Songbird’s looks, Media Flow and some other things (like Shoutcast plugin) are killer features for me. I miss “watch folders” feature, but hopefully we’ll get it soon. I would also like to see other Media Views (similar to views in WMP) and fully functional build-in client (not just scrobbling).

    Without watch folders (and for some people: podcasts, cover art downloads and cd ripping/writing) Songbird is not yet ready for everyone. Developers promise that next year we’ll see significant and fast progress in these areas.

    • Chris
    • December 5th, 2008

    So what is your player of choice?

    • Zac
    • December 6th, 2008

    I agree with the above post, Songbird is not ready for everyone yet. It’s still progressing and they will add features and clean it up. It’s not ready for me yet as well. Rhythmbox for me at the moment.

    BTW: nice desktop theme

    • Bob L
    • December 6th, 2008

    I too found it peculiar that Songbird didn’t integrate that well in the GNOME desktop environment. Of course, previous versions didn’t, so I wasn’t that surprised, but still.

    What made it a no-go for me, was that it simply cannot be used to add or manage music in my portable MP3 player (which is not an iPod). MTP support is actually non-existent in Linux.

    Hmmm.. is Windows the main target for POTI developers? I wouldn’t blame them if it was – it’s their choice, although I don’t think it’s particularly wise of them. My own choice makes me deinstall Songbird (again), even though I really want to like it (and I did when I used Windows). Back to Rhythmbox, which does everything I need. When I’ll want to browse music blogs, I’ll resort to Firefox, as usual.

    • Johan
    • December 6th, 2008

    Oh c’mon! Change the songbird theme to fix that problem, and use alt+click&drag to get wobbly windows. Should work as it does with Audacious and some other apps that doesn’t show titlebars by default.

    • Johan
    • December 6th, 2008

    @Bob L: MTP support is available through several of the major multimediaplayers. I know because I have used it. Check again.

    • shamil
    • December 6th, 2008

    I like this blog entry. It’s just another media player that’s not terribly exciting and reviewed as such. Certainly i’m not replacing audacious with songbird from what i’ve seen of the screenshots.

    • 6205
    • December 6th, 2008

    Banshee is the future of next generation GNOME music player

    • linuxowns
    • December 6th, 2008

    @ Chris:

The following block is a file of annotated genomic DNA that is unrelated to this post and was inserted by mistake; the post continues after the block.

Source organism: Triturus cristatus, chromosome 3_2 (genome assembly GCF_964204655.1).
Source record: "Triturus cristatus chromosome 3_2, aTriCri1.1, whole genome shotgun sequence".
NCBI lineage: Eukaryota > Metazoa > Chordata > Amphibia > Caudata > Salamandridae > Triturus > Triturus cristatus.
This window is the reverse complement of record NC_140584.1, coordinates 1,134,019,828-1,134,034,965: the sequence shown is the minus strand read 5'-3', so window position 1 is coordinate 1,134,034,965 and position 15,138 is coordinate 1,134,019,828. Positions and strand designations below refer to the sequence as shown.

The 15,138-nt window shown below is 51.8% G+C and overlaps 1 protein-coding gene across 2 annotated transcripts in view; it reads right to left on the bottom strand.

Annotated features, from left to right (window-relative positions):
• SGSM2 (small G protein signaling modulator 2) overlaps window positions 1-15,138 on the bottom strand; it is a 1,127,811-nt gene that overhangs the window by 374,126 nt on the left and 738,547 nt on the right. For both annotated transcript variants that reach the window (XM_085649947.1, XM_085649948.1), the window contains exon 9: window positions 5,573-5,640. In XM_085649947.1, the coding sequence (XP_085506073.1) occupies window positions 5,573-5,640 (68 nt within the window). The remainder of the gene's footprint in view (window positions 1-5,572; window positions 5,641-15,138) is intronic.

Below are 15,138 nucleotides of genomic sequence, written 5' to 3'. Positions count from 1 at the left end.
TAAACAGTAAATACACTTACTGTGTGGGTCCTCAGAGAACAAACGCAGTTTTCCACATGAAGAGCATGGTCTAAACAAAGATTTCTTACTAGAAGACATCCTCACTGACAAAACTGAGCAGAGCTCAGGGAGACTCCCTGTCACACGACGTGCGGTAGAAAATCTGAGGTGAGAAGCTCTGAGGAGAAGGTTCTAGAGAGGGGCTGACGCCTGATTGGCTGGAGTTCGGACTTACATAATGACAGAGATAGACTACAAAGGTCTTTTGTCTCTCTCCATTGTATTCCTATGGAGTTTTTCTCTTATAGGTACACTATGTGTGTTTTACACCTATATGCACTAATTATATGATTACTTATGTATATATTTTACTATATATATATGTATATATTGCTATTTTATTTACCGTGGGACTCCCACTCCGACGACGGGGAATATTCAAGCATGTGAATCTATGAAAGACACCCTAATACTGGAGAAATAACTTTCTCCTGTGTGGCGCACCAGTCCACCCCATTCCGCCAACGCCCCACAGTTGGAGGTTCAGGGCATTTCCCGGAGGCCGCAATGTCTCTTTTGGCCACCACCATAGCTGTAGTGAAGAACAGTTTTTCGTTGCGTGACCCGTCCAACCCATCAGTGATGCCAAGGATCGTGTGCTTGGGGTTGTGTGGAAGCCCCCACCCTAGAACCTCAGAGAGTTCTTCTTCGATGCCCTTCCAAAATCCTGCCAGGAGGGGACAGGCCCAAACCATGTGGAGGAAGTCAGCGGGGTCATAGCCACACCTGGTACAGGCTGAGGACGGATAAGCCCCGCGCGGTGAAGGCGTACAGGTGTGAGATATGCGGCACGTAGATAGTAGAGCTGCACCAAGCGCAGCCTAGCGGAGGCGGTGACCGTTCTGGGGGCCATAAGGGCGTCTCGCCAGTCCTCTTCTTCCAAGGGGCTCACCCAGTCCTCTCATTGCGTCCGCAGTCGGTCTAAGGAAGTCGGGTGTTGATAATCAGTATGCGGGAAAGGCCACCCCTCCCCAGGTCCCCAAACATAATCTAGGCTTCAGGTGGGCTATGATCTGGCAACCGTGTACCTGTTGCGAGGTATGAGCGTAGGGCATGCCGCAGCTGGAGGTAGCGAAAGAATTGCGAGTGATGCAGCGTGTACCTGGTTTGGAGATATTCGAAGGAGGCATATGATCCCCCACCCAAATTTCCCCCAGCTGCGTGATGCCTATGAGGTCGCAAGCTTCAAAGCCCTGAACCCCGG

I use Banshee.

    @ Johan:

    You miss the point I made.

    It shouldn’t be necessary to skin an app to make it integrate into the DE. And even if it is skinned it won’t totally match the theme you got.

    Alt+click and drag might work (didn’t test it), but I won’t be doing that.

    @ Shamil:


    • Megaqwerty
    • December 7th, 2008

    If you want Songbird to integrate with your desktop Environment you should try installing the NativeBird extension.

  1. Desktop integration is better done (than using the nativebird feather, which I find doesn’t render very well) using the addon “More Gonzo” which adds a range of modes to the default feather including “alternative” which returns the default title bar to the top and adds a status bar to the bottom.

    • juan jacques
    • December 9th, 2008

    correct me if i’m wrong but the maker songbird is pioneers of the inevitable and not mozilla. although it is powered by mozilla it is not exactly made by them.

    • Mike
    • December 12th, 2008

    @Megaqwerty – thanks for the link. Nativebird gives great DE, however what would be really good is a notifier icon giving simple play/pause control.

    • Bart Burroughs
    • January 26th, 2009

    I can’t get it to work at all, period. I try extracting the folder and starting it that way and even installing the lates intrepid .deb file and it won’t start. .0.7.* works fine although I like banshee better personally.

    • Wilf
    • February 27th, 2009

    I’ve been using Songbird since 0.3, and loved it. But when I made the switch from Windows to Ubuntu, I felt (as stupid as it sounds) a bit betrayed. Linux obviously hasn’t been given the same attention that Windows has – desktop integration is ridiculously bad, it’s like running a Wine app, and there’s no support for MTP devices on Linux. You would think it wouldn’t reach 1.0 still missing basic features like MTP support, but there you go.

    • nortexoid
    • April 26th, 2009

    Yeah, it’s a bit ugly, but at least you can use a “more native” feather to get it to at least use your system-wide window decoration. Its not being a GTK app is what makes it suck a bit (e.g. it doesn’t work with Global Menu either).

    Otherwise it is a pretty sweet player and probably the only one that provides a relatively simple way (or any way at all!) of importing an iTunes library, including ratings, play count, etc. This is a must for a lot of us, unfortunately. If mp3s had a rating component in their metadata this wouldn’t be an issue, but…

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  1. December 7th, 2008